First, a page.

Hailu Shiferaw, from the Water and Land Resource Center of Addis Abeba University, Dr Schaffner and partners from Botswana University of Agriculture and Natural Resources, the School of Agricultural Economics and Agribusiness, Haramaya University in Ethiopia, and the Center for Development and Environment (CDE), University of Bern, in Switzerland, said nearby networks see that environmental change, visit dry spells and obtrusive species are the primary drivers of land use/land spread changes.
During the nineteenth and twentieth hundreds of years, different species and a half and halves of Prosopis – local to South and Central America – were planted in regions outside of their local range including Australia, southern Asia, and eastern Africa. The point was to give kindling, charcoal, grub, and timber to settle the soil in corrupted environments and avert desertification.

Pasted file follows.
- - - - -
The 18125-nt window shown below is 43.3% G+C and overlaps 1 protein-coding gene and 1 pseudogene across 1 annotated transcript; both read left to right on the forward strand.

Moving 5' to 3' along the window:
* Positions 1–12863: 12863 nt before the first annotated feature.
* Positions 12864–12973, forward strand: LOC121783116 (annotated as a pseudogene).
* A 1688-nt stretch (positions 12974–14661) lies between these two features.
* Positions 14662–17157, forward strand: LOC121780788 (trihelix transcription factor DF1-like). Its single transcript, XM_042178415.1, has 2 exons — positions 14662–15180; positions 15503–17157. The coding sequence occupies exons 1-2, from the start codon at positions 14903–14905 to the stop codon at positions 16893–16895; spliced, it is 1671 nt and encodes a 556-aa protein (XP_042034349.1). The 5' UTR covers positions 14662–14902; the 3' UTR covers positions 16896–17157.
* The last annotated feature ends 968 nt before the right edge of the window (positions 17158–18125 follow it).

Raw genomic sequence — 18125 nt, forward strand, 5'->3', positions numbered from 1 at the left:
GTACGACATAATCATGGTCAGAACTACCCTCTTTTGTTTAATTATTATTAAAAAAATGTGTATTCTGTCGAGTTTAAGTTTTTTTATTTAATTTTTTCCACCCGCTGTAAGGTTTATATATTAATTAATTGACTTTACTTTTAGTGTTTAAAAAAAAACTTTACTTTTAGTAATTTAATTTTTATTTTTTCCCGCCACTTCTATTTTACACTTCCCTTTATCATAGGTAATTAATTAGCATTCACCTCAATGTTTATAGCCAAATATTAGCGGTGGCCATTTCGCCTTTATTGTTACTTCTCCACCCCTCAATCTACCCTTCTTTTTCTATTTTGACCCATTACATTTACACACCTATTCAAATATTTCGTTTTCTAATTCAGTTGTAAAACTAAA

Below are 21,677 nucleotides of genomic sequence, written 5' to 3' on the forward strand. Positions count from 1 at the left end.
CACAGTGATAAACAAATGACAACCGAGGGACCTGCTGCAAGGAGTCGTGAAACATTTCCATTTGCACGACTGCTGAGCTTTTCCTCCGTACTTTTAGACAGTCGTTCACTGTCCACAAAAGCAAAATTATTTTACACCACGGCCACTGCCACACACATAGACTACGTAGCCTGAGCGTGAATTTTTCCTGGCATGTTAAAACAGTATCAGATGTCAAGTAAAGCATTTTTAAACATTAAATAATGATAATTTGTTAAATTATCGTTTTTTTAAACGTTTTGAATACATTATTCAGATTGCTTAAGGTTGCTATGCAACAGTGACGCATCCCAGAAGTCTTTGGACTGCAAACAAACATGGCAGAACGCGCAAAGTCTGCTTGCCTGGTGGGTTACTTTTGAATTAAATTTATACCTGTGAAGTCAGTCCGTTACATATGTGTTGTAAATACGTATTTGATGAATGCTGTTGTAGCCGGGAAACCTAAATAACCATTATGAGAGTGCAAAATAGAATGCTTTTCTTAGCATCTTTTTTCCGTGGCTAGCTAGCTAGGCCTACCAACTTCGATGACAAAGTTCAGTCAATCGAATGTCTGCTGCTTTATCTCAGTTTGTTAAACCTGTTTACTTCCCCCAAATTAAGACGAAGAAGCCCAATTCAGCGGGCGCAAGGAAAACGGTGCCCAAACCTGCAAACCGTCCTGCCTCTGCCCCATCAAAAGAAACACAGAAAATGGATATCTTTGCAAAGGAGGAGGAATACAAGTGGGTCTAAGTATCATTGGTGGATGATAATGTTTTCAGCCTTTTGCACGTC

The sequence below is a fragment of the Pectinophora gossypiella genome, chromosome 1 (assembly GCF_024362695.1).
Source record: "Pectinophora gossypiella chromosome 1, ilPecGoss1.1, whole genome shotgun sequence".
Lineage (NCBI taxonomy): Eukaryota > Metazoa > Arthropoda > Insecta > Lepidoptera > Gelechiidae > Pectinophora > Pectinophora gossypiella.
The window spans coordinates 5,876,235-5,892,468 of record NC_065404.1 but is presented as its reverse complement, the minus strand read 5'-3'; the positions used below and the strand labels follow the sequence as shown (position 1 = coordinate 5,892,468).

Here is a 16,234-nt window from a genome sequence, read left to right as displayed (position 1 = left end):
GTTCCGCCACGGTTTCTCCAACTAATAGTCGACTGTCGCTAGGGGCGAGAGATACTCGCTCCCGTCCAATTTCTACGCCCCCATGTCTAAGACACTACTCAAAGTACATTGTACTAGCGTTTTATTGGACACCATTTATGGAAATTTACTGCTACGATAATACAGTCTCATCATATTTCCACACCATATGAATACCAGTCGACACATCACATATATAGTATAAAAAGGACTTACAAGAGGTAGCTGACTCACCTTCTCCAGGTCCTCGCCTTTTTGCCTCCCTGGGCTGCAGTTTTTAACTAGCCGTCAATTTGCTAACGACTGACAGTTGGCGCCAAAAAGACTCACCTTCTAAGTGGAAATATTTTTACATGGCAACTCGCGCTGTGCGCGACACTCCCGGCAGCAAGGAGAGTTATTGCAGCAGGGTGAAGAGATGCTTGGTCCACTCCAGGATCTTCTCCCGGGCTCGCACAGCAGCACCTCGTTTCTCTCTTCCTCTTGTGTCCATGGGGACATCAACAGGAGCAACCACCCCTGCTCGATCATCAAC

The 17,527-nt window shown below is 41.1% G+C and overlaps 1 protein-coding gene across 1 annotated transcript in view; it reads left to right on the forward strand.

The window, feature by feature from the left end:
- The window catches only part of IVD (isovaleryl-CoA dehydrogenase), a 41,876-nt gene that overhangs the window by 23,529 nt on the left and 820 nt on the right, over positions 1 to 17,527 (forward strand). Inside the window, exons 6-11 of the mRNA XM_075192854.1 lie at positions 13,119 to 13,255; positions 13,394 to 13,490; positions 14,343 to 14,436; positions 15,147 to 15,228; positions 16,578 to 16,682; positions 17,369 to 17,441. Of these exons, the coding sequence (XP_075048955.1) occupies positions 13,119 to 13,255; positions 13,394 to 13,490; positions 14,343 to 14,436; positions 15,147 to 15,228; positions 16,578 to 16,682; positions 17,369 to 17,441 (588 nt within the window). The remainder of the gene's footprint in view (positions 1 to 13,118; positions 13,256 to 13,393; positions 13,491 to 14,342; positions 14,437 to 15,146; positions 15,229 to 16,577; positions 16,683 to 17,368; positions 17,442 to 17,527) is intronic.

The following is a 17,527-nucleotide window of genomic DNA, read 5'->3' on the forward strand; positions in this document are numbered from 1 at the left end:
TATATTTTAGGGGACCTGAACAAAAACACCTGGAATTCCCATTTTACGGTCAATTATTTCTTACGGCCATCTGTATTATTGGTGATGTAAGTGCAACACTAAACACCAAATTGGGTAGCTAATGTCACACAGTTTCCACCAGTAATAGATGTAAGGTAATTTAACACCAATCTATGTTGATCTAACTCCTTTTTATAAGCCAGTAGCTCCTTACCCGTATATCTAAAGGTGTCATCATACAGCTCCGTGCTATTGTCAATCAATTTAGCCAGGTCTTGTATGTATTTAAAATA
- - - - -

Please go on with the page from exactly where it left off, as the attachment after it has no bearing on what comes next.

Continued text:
While the primary presentations in Ethiopia were made during the 1980s, issues before long emerged in the mid-1990s when the tree began attacking croplands, meadows, riverbanks, and roadsides – causing noteworthy natural effects and a wellspring of contention among pastoralist bunches because of the impact on decreasing munching land.
"Our investigation gives proof that land use and land spread changes in the Afar Region have prompted a huge misfortune in biological system administration esteems, with genuine ramifications for the occupations of the country individuals," Hailu said.
"Negative net changes were found for the field, bareland, bramble bush forest, and normal woods because of the Prosopis spreading so quickly," he included. About half of the lost field is currently ruled by Prosopis. Subsequently, Prosopis causes genuine negative impacts on pastoralism, the customary business structure in the area.